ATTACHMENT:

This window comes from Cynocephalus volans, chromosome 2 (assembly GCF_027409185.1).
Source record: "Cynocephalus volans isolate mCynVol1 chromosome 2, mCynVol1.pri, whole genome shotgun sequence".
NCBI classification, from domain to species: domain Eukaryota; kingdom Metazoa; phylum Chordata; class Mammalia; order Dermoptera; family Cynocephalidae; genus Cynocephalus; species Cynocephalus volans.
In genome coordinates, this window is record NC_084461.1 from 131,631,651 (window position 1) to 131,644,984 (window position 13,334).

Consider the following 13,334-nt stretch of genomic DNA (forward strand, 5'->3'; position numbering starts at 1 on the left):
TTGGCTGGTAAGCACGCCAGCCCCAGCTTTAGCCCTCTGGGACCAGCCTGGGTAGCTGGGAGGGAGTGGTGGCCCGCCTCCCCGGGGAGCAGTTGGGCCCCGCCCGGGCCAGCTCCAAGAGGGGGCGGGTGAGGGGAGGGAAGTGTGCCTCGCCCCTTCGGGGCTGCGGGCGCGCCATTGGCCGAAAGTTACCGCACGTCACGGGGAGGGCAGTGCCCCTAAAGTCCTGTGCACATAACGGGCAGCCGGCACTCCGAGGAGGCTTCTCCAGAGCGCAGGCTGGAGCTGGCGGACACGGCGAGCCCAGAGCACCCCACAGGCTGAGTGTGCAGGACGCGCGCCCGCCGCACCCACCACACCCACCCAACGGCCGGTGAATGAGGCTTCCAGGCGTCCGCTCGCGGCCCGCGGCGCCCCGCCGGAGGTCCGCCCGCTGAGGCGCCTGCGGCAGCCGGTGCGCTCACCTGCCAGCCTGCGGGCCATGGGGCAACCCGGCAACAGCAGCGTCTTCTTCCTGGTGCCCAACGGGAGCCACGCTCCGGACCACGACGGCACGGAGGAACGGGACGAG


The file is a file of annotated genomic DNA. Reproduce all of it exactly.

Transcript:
This window comes from Cynocephalus volans, chromosome 2 (assembly GCF_027409185.1).
Source record: "Cynocephalus volans isolate mCynVol1 chromosome 2, mCynVol1.pri, whole genome shotgun sequence".
NCBI classification, from domain to species: domain Eukaryota; kingdom Metazoa; phylum Chordata; class Mammalia; order Dermoptera; family Cynocephalidae; genus Cynocephalus; species Cynocephalus volans.
In genome coordinates, this window is record NC_084461.1 from 131,631,651 (window position 1) to 131,644,984 (window position 13,334).

Consider the following 13,334-nt stretch of genomic DNA (forward strand, 5'->3'; position numbering starts at 1 on the left):
TTGGCTGGTAAGCACGCCAGCCCCAGCTTTAGCCCTCTGGGACCAGCCTGGGTAGCTGGGAGGGAGTGGTGGCCCGCCTCCCCGGGGAGCAGTTGGGCCCCGCCCGGGCCAGCTCCAAGAGGGGGCGGGTGAGGGGAGGGAAGTGTGCCTCGCCCCTTCGGGGCTGCGGGCGCGCCATTGGCCGAAAGTTACCGCACGTCACGGGGAGGGCAGTGCCCCTAAAGTCCTGTGCACATAACGGGCAGCCGGCACTCCGAGGAGGCTTCTCCAGAGCGCAGGCTGGAGCTGGCGGACACGGCGAGCCCAGAGCACCCCACAGGCTGAGTGTGCAGGACGCGCGCCCGCCGCACCCACCACACCCACCCAACGGCCGGTGAATGAGGCTTCCAGGCGTCCGCTCGCGGCCCGCGGCGCCCCGCCGGAGGTCCGCCCGCTGAGGCGCCTGCGGCAGCCGGTGCGCTCACCTGCCAGCCTGCGGGCCATGGGGCAACCCGGCAACAGCAGCGTCTTCTTCCTGGTGCCCAACGGGAGCCACGCTCCGGACCACGACGGCACGGAGGAACGGGACGAG